I research destruction, archival imperfection, material volatility, resistance and ambiguity in digital and visual cultures, identity and media. I completed my PhD with the London Graduate School at Kingston University, London in 2014, and my other qualifications at the University of Melbourne.

My first book, The Intoxication of Destruction in Theory, Culture and Media: A Philosophy of Expenditure After Georges Bataille was published in 2022 by Amsterdam University Press, and is available here. In it, I take destruction as the founding operation of culture and trace it through philosophy, the media of September 11 and disaster films, end-of-the-world narratives, execution and eroticism, before addressing the effects of the displacement of linear destruction on the culture and media produced in digital systems. In other words, it’s got sex, death, explosions… and computers. And an unexpected amount of Walter Benjamin for some reason. And a joke that will only be funny to people who are intimately familiar with Australian slang and Georges Bataille. I hope both of those people enjoy it.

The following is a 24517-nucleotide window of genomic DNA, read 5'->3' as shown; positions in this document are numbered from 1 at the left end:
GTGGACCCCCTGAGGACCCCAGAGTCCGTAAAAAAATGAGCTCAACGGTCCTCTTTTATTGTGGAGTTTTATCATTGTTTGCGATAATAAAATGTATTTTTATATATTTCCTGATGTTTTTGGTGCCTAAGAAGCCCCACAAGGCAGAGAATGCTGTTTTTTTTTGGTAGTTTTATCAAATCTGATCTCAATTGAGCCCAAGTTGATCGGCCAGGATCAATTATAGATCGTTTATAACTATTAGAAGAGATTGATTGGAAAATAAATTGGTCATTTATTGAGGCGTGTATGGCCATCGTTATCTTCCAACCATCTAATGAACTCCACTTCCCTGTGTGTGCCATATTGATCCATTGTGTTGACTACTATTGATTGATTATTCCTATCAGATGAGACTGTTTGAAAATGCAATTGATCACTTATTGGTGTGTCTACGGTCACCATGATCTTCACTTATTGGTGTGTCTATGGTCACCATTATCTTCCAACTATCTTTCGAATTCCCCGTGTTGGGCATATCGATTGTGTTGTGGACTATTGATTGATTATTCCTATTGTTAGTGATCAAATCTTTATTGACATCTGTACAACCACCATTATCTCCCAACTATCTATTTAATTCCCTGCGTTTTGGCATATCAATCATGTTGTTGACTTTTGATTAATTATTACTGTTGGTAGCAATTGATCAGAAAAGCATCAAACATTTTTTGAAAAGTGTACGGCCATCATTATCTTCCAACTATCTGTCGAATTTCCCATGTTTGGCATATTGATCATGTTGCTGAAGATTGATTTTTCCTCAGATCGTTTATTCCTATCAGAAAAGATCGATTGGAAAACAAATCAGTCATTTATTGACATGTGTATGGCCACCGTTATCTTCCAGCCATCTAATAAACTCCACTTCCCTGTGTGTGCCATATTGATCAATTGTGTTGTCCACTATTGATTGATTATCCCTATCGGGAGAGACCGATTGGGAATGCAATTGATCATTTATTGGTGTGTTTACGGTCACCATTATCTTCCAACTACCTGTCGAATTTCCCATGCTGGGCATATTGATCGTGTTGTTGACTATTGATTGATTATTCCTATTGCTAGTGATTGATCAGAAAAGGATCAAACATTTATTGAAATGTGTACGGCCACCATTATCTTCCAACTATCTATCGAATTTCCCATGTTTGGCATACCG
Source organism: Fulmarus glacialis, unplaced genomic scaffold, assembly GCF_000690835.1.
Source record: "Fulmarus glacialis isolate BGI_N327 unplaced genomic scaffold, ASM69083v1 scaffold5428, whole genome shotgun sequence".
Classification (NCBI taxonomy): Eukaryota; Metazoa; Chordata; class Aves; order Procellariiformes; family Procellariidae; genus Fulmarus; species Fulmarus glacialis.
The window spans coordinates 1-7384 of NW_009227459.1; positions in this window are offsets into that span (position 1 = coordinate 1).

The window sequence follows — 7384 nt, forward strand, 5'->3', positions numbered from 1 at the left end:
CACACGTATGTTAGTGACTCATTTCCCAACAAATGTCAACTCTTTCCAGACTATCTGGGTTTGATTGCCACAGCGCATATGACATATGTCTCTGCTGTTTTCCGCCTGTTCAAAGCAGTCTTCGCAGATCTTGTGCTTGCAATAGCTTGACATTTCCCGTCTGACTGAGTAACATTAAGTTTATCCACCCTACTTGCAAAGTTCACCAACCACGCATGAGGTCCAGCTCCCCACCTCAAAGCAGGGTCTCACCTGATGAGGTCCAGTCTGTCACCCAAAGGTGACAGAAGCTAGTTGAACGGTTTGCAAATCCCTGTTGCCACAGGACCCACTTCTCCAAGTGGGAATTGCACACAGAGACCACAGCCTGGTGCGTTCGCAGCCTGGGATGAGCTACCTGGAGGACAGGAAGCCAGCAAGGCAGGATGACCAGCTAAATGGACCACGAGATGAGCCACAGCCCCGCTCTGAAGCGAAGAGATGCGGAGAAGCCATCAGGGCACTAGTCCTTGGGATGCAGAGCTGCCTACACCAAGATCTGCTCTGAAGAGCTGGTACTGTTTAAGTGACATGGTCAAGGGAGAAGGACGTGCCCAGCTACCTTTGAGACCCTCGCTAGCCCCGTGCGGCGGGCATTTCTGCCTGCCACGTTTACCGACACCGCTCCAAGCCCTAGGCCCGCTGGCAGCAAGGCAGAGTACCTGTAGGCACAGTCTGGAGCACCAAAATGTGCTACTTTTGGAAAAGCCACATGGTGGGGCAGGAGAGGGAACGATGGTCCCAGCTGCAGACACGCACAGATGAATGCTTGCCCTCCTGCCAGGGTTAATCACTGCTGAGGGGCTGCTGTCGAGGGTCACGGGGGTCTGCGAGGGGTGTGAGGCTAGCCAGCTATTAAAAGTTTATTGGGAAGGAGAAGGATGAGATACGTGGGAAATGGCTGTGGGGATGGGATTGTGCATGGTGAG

My current research investigates how colonial logics continue to inform everyday digital cultures and practices, and the rigid boundaries of social and individual identity these produce. I seek to uncover the implications these practices have, as well as the cracks where resistance is possible, to encounter contradiction, disruption and the liminal.

In October 2022, Dr. Eloise Faichney and I launched a new project examining the re-emergence of queer spaces in post-lockdown Melbourne. We’re considering how those spaces have changed, moved and evolved, as well as the dynamics between physical and digital queer communities.